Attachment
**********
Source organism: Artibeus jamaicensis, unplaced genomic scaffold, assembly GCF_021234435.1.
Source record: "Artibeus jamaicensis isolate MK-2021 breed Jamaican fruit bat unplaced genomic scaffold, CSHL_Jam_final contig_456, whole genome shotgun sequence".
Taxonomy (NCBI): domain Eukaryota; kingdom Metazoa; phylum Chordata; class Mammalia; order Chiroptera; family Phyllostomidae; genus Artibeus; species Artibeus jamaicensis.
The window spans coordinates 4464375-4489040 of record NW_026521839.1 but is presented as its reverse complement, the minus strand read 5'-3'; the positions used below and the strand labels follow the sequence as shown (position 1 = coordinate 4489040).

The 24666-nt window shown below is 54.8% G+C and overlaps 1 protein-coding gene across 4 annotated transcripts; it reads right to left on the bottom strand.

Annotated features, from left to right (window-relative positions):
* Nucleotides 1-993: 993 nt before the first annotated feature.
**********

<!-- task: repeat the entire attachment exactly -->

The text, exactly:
Source organism: Artibeus jamaicensis, unplaced genomic scaffold, assembly GCF_021234435.1.
Source record: "Artibeus jamaicensis isolate MK-2021 breed Jamaican fruit bat unplaced genomic scaffold, CSHL_Jam_final contig_456, whole genome shotgun sequence".
Taxonomy (NCBI): domain Eukaryota; kingdom Metazoa; phylum Chordata; class Mammalia; order Chiroptera; family Phyllostomidae; genus Artibeus; species Artibeus jamaicensis.
The window spans coordinates 4464375-4489040 of record NW_026521839.1 but is presented as its reverse complement, the minus strand read 5'-3'; the positions used below and the strand labels follow the sequence as shown (position 1 = coordinate 4489040).

The 24666-nt window shown below is 54.8% G+C and overlaps 1 protein-coding gene across 4 annotated transcripts; it reads right to left on the bottom strand.

Annotated features, from left to right (window-relative positions):
* Nucleotides 1-993: 993 nt before the first annotated feature.